Press "Enter" to skip to content

Scientists have cloned monkeys and it could help treat cancer

Zhong Zhong and Hua Hua, first cloned monkeys

Zhong Zhong and Hua Hua, not one of a kind

Qiang Sun and Mu-ming Poo, Chinese Academy of Sciences

MEET Zhong Zhong and Hua Hua, the world’s first monkeys cloned using the technique that gave us Dolly the sheep.

The female long-tailed macaques represent a technical milestone. It should make it possible to create customisable and genetically uniform populations of monkeys, which could speed up treatments for diseases such as Parkinson’s, Alzheimer’s and cancer. But the breakthrough will inevitably raise fears that human cloning is closer than ever.

The monkeys hold such huge potential because they all inherit exactly the same genetic material, says the Chinese team that cloned them.

Advertisement

This would enable scientists to tweak genes the monkeys have that are linked to human disease, and then monitor how this alters the animals’ biology, comparing it against animals that are genetically identical except for the alterations. It could accelerate the hunt for genes and processes that go wrong in these diseases, and ways to correct them, the team says.

Although 23 species of mammal have been cloned since Dolly – including pigs, cats, dogs, rats and cattle – monkeys have, until now, proved resistant to the technique (see “A brief history of mammal cloning”).

Hua-Hua-CREDIT-Qiang-Sun-and-Mu-ming-Poo,-Chinese-Academy-of-Sciences-(2)

Qiang Sun and Mu-ming Poo, Chinese Academy of Sciences

In 2000, researchers cloned monkeys for the first time, but did so by splitting an embryo after it had been fertilised, essentially just producing a genetically identical twin. This method can only be used to create a maximum of four identical animals.

Now, Qiang Sun at the Chinese Academy of Sciences Institute of Neuroscience in Shanghai and his colleagues have tweaked the technique used to produce Dolly to create a theoretically limitless number of clones.

Called somatic cell nuclear transfer, the method involves removing the nucleus from a donor egg cell and replacing it with one taken out of a cell from another animal.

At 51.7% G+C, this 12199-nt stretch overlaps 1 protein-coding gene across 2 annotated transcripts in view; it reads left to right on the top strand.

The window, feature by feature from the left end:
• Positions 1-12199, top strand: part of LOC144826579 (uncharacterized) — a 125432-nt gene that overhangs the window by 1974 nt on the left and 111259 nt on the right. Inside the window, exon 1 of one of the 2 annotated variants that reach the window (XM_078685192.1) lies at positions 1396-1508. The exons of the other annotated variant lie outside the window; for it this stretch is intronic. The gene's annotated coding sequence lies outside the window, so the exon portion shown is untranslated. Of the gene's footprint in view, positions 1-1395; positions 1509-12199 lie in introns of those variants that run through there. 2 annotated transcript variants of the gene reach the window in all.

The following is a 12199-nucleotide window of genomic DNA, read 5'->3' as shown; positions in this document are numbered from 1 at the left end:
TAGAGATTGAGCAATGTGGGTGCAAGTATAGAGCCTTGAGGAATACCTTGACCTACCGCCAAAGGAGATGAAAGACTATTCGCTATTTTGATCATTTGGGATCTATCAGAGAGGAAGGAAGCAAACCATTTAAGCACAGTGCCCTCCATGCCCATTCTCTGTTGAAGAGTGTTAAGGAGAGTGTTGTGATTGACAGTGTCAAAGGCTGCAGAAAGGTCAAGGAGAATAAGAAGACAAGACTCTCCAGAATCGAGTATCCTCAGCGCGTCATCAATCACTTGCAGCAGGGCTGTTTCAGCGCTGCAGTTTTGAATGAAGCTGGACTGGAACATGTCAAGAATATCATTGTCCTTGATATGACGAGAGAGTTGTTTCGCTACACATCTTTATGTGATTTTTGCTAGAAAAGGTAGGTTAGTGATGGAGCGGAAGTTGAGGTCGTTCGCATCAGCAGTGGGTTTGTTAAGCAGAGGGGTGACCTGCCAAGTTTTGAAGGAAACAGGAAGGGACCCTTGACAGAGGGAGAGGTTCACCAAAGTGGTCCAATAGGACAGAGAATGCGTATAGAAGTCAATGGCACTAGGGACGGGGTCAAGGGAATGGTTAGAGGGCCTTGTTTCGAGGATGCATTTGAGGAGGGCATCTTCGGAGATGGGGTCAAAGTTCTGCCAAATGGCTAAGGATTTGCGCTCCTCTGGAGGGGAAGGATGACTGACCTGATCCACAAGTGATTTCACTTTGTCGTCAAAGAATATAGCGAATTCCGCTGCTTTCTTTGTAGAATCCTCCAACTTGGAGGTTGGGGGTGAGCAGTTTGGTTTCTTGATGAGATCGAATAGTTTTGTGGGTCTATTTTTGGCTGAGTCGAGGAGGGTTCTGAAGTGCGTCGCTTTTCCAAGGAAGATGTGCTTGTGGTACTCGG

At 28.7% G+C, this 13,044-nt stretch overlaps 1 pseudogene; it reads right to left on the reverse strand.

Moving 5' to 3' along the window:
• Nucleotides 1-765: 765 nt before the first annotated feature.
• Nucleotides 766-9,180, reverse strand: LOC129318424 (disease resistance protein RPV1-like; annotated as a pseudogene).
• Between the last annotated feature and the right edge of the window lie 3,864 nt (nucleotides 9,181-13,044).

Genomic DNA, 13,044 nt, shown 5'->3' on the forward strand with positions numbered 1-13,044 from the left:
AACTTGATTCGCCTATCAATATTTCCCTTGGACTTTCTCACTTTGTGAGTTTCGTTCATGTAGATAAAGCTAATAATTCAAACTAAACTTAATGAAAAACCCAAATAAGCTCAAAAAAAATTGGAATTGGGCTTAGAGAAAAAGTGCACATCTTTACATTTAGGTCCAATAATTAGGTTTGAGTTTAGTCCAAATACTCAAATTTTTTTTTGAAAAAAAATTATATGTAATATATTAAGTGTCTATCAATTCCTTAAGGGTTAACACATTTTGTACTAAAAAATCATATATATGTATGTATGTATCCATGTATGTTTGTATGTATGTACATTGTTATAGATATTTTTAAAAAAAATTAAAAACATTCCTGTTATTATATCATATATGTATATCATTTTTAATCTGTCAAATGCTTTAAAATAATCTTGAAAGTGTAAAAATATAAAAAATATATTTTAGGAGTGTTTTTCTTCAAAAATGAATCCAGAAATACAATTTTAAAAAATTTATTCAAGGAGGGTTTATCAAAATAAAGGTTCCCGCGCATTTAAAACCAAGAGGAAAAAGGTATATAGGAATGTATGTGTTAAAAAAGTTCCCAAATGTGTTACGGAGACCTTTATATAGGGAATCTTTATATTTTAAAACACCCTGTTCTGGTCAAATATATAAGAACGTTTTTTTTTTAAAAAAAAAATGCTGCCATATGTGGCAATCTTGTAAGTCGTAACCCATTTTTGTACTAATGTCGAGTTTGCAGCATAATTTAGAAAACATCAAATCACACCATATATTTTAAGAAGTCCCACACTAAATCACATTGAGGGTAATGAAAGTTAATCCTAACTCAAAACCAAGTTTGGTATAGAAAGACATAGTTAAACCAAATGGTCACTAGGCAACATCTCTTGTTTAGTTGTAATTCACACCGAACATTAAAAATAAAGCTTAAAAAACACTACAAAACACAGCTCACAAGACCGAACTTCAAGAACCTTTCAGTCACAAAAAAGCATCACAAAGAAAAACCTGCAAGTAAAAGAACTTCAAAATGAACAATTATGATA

“This could accelerate the hunt for genes that go wrong in disease, and ways to correct them”

An electric current is used to trick the egg into thinking it has been fertilised, and it starts to develop into an early embryo. When implanted into the uterus of a surrogate mother, the embryo will grow into a carbon copy of the animal that donated the nucleus (see diagram).

Previous attempts to do this in monkeys have never progressed beyond an early embryonic stage called a blastocyst.

Sun and his colleagues went further by introducing two new ingredients to the soup of nutrients and growth factors that help cloned embryos grow before being placed into the surrogate. The ingredients – messenger RNA and a compound called trichostatin A – awakened at least 2000 genes that are vital for various stages of embryonic development, enabling development to proceed.

Zhong-Zhong-CREDIT-Qiang-Sun-and-Mu-ming-Poo,-Chinese-Academy-of-Sciences

Qiang Sun and Mu-ming Poo, Chinese Academy of Sciences

The team also discovered that it is easier to clone macaques if you use cells from fetal macaques rather than adults. Zhong Zhong and Hua Hua were both created using cells destined to form connective tissue, extracted from an aborted female fetus.

Altogether, 79 embryos were implanted into 21 surrogates. The pair were the only live births from six pregnancies (Cell, DOI: 10.1016/j.cell.2018.01.020). Dolly was the only success from 277 implanted embryos.

Monkey_clone270118lato

Human clones

Although attempts to perform the technique using cells taken from adult macaques also produced two live animals, both died soon after birth, and one had abnormal body development.

“For many cell types, reprogramming is more difficult for adult cells than for fetal cells,” says Robert Lanza, chief scientist at the Astellas Institute for Regenerative Medicine in Massachusetts, whose team cloned human adult skin cells for the first time in 2014. “That appears to be the case here as well,” he says.

This technical hurdle may put to rest fears often expressed after cloning successes: that it could lead to a Never Let Me Go scenario – the science fiction novel in which human clones are created for spare organs.

Post-Dolly, the Raëlian movement in California claimed it had cloned human babies. It set up a firm called Clonaid but its efforts were dismissed as a hoax.